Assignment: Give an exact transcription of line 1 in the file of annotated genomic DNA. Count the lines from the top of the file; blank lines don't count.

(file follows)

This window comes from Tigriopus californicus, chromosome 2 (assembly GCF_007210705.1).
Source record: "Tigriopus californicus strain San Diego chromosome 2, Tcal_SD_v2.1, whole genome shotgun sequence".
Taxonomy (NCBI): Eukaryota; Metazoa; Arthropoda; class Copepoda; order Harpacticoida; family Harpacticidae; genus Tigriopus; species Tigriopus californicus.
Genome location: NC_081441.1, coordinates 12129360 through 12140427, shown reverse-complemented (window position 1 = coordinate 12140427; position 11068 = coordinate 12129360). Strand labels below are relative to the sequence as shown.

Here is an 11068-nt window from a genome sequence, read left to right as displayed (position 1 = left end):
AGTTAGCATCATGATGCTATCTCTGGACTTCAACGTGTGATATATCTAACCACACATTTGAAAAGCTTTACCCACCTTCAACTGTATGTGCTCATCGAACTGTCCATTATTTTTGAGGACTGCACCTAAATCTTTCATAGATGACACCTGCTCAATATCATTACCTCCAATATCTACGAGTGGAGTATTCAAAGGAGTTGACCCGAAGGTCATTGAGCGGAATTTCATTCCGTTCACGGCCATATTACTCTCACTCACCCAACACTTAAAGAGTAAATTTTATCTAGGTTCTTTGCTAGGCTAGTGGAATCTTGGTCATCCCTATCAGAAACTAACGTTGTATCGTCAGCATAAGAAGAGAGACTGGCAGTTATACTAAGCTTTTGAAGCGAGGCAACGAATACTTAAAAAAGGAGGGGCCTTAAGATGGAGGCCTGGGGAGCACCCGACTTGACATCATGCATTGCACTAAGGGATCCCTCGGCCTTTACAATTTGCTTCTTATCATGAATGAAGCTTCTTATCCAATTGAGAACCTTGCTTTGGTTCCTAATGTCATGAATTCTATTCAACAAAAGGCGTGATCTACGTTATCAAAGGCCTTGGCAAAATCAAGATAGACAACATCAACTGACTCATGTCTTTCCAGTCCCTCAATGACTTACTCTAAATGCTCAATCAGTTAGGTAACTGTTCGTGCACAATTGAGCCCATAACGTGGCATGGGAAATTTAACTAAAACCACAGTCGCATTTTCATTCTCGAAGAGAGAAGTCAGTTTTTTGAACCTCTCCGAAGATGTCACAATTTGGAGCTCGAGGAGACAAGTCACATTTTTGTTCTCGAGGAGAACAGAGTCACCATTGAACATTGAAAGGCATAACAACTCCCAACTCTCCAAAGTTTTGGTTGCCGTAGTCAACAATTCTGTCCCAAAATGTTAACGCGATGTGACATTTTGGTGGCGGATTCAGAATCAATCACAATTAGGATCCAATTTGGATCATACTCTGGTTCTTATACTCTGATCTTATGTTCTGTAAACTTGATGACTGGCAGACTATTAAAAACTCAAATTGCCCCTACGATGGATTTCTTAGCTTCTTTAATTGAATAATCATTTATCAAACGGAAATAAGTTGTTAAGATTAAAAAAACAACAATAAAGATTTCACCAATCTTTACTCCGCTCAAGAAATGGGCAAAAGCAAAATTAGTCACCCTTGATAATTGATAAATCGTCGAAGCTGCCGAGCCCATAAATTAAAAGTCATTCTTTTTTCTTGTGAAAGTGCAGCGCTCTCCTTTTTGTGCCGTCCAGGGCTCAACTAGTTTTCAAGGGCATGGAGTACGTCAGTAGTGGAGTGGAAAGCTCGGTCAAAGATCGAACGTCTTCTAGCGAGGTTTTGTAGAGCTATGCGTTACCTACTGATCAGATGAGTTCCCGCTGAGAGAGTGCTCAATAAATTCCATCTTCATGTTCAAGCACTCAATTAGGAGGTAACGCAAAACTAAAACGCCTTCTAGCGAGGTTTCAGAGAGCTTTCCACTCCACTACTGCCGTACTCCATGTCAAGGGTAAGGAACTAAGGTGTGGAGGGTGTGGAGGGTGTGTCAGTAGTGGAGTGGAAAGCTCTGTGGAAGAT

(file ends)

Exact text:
This window comes from Tigriopus californicus, chromosome 2 (assembly GCF_007210705.1).